"The problem is that pension funds have learned the hard way the passive economics of the contango and are increasingly questioning what should be their proper exposure to commodities," Jakob said.

"(Hedging) with oil futures against a few points of inflation in an economy where a central bank has the duty to control inflation is just a very bad trade."

These losses have made existing large investors in commodities cautious about raising their exposure even as gold spot prices are hitting record highs and oil and copper have risen to multi-month peaks.

The California Public Employees Retirement System (Calpers), the largest pension fund in the United States, lost 10 percent on its commodities portfolio in the second quarter, and the fund said it had no plans to increase its allocation.

"It's been going sideways, pretty much, and we haven't done much about it," Calpers spokesman Clark McKinley said of the portfolio, which makes up less than half a percent of the fund's $200 billion. Calpers is allowed to invest up to 3 percent.

The Teacher Retirement System of Texas is another pension fund that isn't raising its commodities allocation, which stands at about $1.8 billion or below 2 percent of assets. The fund's rules say it can invest up to 7 percent in the sector.

Even bond manager Pimco, whose $18 billion commodities mutual fund often beats the market, isn't getting more aggressive on the sector.

Pimco, or Pacific Investment Management Co, is up about 13 percent for the year on its commodities mutual fund, while the DJ-UBS index it tracks shows a 5 percent gain. Pimco says the fund has been enhanced by inflation-protected securities, but it has no plans to widen the portfolio, which accounts for less than 2 percent of the $1.1 trillion it manages.

Caution Could Cost

But advocates for commodities say such caution could cause investors to miss out on the next big rally.

"As the market tightens, we'd expect that to lift oil prices up to the $85-$90 range by the end of this year," said Goldman oil analyst David Greely, adding oil will likely return to $100 a barrel in 2011.

"Demand for copper is also exceptionally high, and coupled with supply constraints, we could see prices rise to as much as $11,000 a tonne next year," Greely said.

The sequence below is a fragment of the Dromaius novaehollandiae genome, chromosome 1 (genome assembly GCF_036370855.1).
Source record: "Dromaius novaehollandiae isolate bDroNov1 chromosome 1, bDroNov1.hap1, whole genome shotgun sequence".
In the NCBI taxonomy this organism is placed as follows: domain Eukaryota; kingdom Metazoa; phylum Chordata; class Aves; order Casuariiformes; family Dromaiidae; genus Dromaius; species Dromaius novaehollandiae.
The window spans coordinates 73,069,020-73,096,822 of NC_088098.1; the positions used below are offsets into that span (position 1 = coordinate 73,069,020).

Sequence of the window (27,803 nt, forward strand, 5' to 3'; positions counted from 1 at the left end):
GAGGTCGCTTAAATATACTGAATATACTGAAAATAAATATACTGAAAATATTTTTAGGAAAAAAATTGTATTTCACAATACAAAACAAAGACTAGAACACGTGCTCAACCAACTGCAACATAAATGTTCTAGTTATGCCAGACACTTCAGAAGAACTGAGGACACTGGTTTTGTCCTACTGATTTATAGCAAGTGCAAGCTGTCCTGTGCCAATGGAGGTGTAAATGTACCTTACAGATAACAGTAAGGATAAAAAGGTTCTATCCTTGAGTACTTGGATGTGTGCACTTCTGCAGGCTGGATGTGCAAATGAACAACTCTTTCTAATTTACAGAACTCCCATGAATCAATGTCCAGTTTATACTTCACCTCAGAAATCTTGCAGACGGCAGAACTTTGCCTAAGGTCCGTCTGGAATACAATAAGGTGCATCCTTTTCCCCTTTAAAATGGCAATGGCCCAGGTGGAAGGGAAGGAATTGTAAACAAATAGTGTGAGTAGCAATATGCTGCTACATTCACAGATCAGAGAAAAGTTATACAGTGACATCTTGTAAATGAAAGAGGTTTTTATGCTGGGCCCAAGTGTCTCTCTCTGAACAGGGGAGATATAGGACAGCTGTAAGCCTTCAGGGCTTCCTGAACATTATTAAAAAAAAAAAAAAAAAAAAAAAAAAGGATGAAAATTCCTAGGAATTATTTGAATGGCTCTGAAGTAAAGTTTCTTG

Oil prices are currently just above $80 per barrel while copper is trading at around $8,300 a tonne.

Others, such as Lecure of the Caisse, said pension funds should get exposure to any commodities boom through direct investments in oil and mining companies, though the losses suffered by many large investors in BP (BP.L) after the Gulf Of Mexico disaster may give pause for thought.

And the Caisse may be an exception, rather than the norm.

Away from pension and mutual funds, the largest university endowments remain relatively large investors in "real assets", which include real estate, timber as well as commodities such as crude oil. Harvard University has about 14 percent of its near $28 billion endowment in such real assets, though it has no plans to expand on that.

Data from consultants Cambridge Associates suggests the average investment in oil, gas, timber and other commodities has steadily risen for universities to 3.5 percent of total assets this year from 2.1 percent in 2005.

Gustavo Soares, commodities strategist at Bank of America-Merrill Lynch (BAC.N), said while institutional interest in commodities may have slowed, he still expected it to rise long-term.

"The case for commodities has been very strong in recent years - and I think that is even more true now than before," Saores said.

"Some of the sleeping giants - the very largest institutional investors - may still come into commodities, if only as they see their peers' allocations and they don't want to be left behind."

[Source: By Barani Krishnan and David Sheppard, Reuters, New York, 13Oct10]